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3: The Myth of Spontaneous Generation

  • Page ID
    79231
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    Learning Objectives
    • Describe spontaneous generation theory and state that this is a theory that was once widely accepted and is an incorrect / false idea.
    • Describe biogenesis theory and state that this theory is currently widely accepted.
    • Apply the term "turbid" to microbiological cultures and the implications of turbidity.
    • Describe Spallanzani's experiment that began to disprove spontaneous generation of microorganisms and why the scientific community did not reject spontaneous generation theory following his experiment.
    • Interpret the meaning of Spallanzani's experimental results disproving spontaneous generation of microorganisms.
    • Describe Pasteur's experiment that definitively disproved spontaneous generation of microorganisms and why the scientific community accepted the results of this experiment.
    • Interpret the meaning of Pasteur's experimental results disproving spontaneous generation of microorganisms.
    • Describe the achievements of Tyndall related to sterilization of media.
    • Define endospore.
    • Explain why endospores prevent sterilization of microbiological media by boiling only.
    • Recreate and interpret Spallanzani's experiment disproving spontaneous generation of microorganisms.
    • Recreate and interpret Pasteur's experiment disproving spontaneous generation of microorganisms.

     

    The Myth of Spontaneous Generation

    Spontaneous generation theory is a myth. It is a false idea that was once a widely accepted belief in the scientific community. Its ideas were so strong that it took multiple experiments by several different scientists to disprove the theory and start to shift the mindset about how living things arise.

    Spontaneous generation theory says living things can arise or come from non-living things. In the microbial world, it was believed the microorganisms could be created from a fluid such as a beef broth. This is because a beef broth left out would inevitably begin growing microorganisms that scientists observed using their microscopes. These microbes did not come from the broth however as the scientists of the time believed. In reality, the microorganisms were either in the broth already (in small amounts) or landed in the broth from the air. Once even one cell was present in the beef broth, the broth could be used by the cells as a source of nutrients they used to be able to grow, divide, and produce a robust population of microorganisms that could then be seen with the microscope.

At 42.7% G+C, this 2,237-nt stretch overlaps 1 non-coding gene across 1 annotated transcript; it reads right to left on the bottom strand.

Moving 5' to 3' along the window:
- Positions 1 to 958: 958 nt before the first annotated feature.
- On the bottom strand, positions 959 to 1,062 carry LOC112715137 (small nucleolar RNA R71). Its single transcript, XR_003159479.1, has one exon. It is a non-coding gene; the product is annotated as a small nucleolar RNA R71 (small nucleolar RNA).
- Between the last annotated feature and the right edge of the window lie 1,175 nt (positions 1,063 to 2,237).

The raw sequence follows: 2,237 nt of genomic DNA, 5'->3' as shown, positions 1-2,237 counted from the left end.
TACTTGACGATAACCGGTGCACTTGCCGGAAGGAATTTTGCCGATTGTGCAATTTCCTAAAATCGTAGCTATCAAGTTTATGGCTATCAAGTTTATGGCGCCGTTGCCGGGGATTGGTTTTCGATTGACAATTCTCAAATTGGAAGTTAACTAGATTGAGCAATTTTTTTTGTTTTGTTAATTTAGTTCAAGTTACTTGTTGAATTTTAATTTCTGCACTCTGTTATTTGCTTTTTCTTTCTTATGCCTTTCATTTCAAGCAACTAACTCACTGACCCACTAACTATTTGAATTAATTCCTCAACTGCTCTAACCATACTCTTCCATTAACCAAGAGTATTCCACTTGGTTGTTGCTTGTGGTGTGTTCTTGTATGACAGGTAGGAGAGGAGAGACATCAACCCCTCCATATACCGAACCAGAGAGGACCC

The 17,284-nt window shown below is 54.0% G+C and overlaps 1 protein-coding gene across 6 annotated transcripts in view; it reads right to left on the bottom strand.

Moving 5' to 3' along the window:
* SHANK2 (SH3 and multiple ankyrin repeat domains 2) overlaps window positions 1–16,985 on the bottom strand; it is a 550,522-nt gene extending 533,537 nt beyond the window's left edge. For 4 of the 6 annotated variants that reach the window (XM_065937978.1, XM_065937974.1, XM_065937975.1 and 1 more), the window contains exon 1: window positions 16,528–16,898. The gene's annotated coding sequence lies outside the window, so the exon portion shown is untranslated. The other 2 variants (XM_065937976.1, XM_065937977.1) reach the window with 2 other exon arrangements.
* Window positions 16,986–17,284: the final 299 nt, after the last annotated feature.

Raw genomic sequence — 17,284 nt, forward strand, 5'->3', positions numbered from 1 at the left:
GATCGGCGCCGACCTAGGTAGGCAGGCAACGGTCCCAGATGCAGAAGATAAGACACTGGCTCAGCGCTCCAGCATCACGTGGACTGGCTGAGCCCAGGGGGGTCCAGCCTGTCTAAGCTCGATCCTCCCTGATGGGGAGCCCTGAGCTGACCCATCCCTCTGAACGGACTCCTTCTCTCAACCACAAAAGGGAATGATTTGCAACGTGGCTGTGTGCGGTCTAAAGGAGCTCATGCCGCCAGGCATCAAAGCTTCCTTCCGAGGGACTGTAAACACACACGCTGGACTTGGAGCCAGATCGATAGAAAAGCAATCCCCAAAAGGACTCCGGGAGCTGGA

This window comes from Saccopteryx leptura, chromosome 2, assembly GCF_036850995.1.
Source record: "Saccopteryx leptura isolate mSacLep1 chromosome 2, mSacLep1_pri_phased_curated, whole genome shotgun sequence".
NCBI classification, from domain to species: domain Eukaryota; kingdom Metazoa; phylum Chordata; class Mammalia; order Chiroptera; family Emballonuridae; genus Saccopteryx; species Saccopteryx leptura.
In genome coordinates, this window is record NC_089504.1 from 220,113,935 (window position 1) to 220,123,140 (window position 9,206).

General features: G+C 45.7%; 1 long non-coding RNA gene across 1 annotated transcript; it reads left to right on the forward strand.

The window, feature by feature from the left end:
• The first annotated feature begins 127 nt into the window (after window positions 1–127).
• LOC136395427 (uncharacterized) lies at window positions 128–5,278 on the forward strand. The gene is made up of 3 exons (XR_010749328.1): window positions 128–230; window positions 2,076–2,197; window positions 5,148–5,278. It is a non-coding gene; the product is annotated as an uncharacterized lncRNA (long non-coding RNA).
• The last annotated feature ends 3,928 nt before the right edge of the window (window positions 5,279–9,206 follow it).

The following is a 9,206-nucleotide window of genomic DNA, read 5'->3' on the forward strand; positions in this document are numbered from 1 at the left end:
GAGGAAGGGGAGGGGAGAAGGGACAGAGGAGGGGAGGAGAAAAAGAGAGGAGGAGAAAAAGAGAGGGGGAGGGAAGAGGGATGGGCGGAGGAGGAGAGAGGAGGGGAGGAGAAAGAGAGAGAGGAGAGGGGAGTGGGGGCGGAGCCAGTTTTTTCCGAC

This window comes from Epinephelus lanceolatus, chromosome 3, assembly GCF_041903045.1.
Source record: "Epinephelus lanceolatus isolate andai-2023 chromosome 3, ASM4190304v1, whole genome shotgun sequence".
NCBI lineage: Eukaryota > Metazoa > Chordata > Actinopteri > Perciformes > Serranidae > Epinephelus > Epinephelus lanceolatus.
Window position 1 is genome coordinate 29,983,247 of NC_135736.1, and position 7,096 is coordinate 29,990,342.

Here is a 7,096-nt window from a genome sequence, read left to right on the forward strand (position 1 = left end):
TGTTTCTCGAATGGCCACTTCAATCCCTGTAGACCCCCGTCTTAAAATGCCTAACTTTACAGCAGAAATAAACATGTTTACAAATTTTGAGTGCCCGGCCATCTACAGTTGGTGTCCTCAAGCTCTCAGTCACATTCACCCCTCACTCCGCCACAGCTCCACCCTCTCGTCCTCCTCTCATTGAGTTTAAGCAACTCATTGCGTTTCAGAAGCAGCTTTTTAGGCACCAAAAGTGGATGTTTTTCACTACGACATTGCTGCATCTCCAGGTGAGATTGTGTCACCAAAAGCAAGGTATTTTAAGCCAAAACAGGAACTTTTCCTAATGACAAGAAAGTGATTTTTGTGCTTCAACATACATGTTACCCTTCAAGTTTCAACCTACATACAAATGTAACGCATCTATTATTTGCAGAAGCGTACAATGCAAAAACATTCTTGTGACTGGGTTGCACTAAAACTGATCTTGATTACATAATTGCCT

spontaneous generation vs biogenesis.png

    Figure 1: (Left) Spontaneous generation is an incorrect/false theory where scientists of the past believed that a liquid broth could create microbial cells from the broth itself (life coming from non-living matter). (Right) In reality, cells come from other cells (cell theory) or life comes from life (theory of biogenesis). A microbial cell divides to produce other microbial cells. The theory of biogenesis is the correct/true theory currently accepted today.

     

    Instead of the theory of Spontaneous Generation, today the theory of biogenesis is currently accepted by the scientific community. This theory says that life comes from life. In other words, living things do not arise from non-living matter. A related theory that is also currently accepted is Cell Theory and it says that cells come from other cells (among other things).

     

    Historical Experiments Disproving Spontaneous Generation of Microorganisms

     

    Spallanzani's Experiment Disproving Spontaneous Generation Theory of Microorganisms

    Lazzaro Spallanzani was an Italian priest who re-examined the spontaneous generation of microorganisms (e.g. bacteria) using a nutrient-rich broth such as a meat broth. He designed and conducted a famous experiment that began to question the validity of spontaneous generation theory.

    A nutrient broth that is not sterile will eventually show microbial growth by becoming cloudy unless it is sterilized and microbes are prevented from entering the broth (usually by sealing the container). Cells present in the broth will use the broth as nutrients, divide, and produce a robust population of microorganisms. The broth can be examined using the microscope so that microorganisms growing there can be observed. A broth that begins clear that contains one or more cells (or is exposed to the environment where cells can enter the broth through the air), given time for microbial growth, will become turbid (cloudy or thick).

    sterile vs turbid

    Figure 2: Comparison of sterile microbiology medium (left) that is a clear liquid and a turbid medium (right) that is a cloudy liquid. The sterile medium lacks live microorganisms. The turbid broth contains a dense population of microorganisms.

     

    Spallanzani boiled nutrient broth to kill the microorganisms (sterilization). He compared covered and uncovered boiled nutrient broths to see if the broths would become turbid (cloudy), indicating microbial growth. What Spallanzani observed was the uncovered boiled broth became turbid over time since microorganisms were able to enter the broth from the air. The covered boiled broth however did not become turbid since microorganisms could not enter the sterile broth. This result indicated microorganisms were in the air and would contaminate a broth if exposed.